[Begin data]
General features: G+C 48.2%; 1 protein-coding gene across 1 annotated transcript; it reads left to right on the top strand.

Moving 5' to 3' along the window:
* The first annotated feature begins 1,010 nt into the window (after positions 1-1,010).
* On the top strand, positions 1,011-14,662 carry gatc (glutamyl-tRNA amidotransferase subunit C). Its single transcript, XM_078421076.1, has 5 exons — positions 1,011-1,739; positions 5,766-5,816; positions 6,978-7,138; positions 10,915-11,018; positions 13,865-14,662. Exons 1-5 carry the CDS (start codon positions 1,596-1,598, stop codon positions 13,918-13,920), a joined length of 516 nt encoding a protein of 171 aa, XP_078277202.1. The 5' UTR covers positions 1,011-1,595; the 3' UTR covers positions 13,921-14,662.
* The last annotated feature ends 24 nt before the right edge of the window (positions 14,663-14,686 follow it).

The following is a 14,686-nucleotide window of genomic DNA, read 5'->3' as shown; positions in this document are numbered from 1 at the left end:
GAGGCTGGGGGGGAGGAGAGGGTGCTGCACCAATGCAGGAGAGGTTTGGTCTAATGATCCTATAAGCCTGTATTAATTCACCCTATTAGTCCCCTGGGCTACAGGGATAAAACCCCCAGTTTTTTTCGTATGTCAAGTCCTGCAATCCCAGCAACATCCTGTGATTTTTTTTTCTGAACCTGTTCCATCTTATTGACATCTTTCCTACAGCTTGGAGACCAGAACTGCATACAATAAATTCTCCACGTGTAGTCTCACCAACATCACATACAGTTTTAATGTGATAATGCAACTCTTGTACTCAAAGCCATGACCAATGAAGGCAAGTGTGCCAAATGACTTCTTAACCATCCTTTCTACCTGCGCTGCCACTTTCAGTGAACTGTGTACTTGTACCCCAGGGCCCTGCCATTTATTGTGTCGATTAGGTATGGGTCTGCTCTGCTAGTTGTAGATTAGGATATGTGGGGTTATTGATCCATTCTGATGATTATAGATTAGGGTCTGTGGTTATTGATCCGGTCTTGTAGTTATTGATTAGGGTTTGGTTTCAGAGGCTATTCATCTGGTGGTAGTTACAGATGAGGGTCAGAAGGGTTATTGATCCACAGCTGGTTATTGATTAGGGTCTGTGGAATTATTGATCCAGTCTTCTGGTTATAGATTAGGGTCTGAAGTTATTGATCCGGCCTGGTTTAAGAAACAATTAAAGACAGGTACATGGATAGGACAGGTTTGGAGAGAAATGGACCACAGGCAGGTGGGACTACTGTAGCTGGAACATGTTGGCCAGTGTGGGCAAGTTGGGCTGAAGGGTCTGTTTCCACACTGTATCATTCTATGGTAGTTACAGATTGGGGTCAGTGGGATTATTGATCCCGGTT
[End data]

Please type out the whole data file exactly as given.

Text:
General features: G+C 48.2%; 1 protein-coding gene across 1 annotated transcript; it reads left to right on the top strand.

Moving 5' to 3' along the window:
* The first annotated feature begins 1,010 nt into the window (after positions 1-1,010).
* On the top strand, positions 1,011-14,662 carry gatc (glutamyl-tRNA amidotransferase subunit C). Its single transcript, XM_078421076.1, has 5 exons — positions 1,011-1,739; positions 5,766-5,816; positions 6,978-7,138; positions 10,915-11,018; positions 13,865-14,662. Exons 1-5 carry the CDS (start codon positions 1,596-1,598, stop codon positions 13,918-13,920), a joined length of 516 nt encoding a protein of 171 aa, XP_078277202.1. The 5' UTR covers positions 1,011-1,595; the 3' UTR covers positions 13,921-14,662.
* The last annotated feature ends 24 nt before the right edge of the window (positions 14,663-14,686 follow it).

The following is a 14,686-nucleotide window of genomic DNA, read 5'->3' as shown; positions in this document are numbered from 1 at the left end:
GAGGCTGGGGGGGAGGAGAGGGTGCTGCACCAATGCAGGAGAGGTTTGGTCTAATGATCCTATAAGCCTGTATTAATTCACCCTATTAGTCCCCTGGGCTACAGGGATAAAACCCCCAGTTTTTTTCGTATGTCAAGTCCTGCAATCCCAGCAACATCCTGTGATTTTTTTTTCTGAACCTGTTCCATCTTATTGACATCTTTCCTACAGCTTGGAGACCAGAACTGCATACAATAAATTCTCCACGTGTAGTCTCACCAACATCACATACAGTTTTAATGTGATAATGCAACTCTTGTACTCAAAGCCATGACCAATGAAGGCAAGTGTGCCAAATGACTTCTTAACCATCCTTTCTACCTGCGCTGCCACTTTCAGTGAACTGTGTACTTGTACCCCAGGGCCCTGCCATTTATTGTGTCGATTAGGTATGGGTCTGCTCTGCTAGTTGTAGATTAGGATATGTGGGGTTATTGATCCATTCTGATGATTATAGATTAGGGTCTGTGGTTATTGATCCGGTCTTGTAGTTATTGATTAGGGTTTGGTTTCAGAGGCTATTCATCTGGTGGTAGTTACAGATGAGGGTCAGAAGGGTTATTGATCCACAGCTGGTTATTGATTAGGGTCTGTGGAATTATTGATCCAGTCTTCTGGTTATAGATTAGGGTCTGAAGTTATTGATCCGGCCTGGTTTAAGAAACAATTAAAGACAGGTACATGGATAGGACAGGTTTGGAGAGAAATGGACCACAGGCAGGTGGGACTACTGTAGCTGGAACATGTTGGCCAGTGTGGGCAAGTTGGGCTGAAGGGTCTGTTTCCACACTGTATCATTCTATGGTAGTTACAGATTGGGGTCAGTGGGATTATTGATCCCGGTT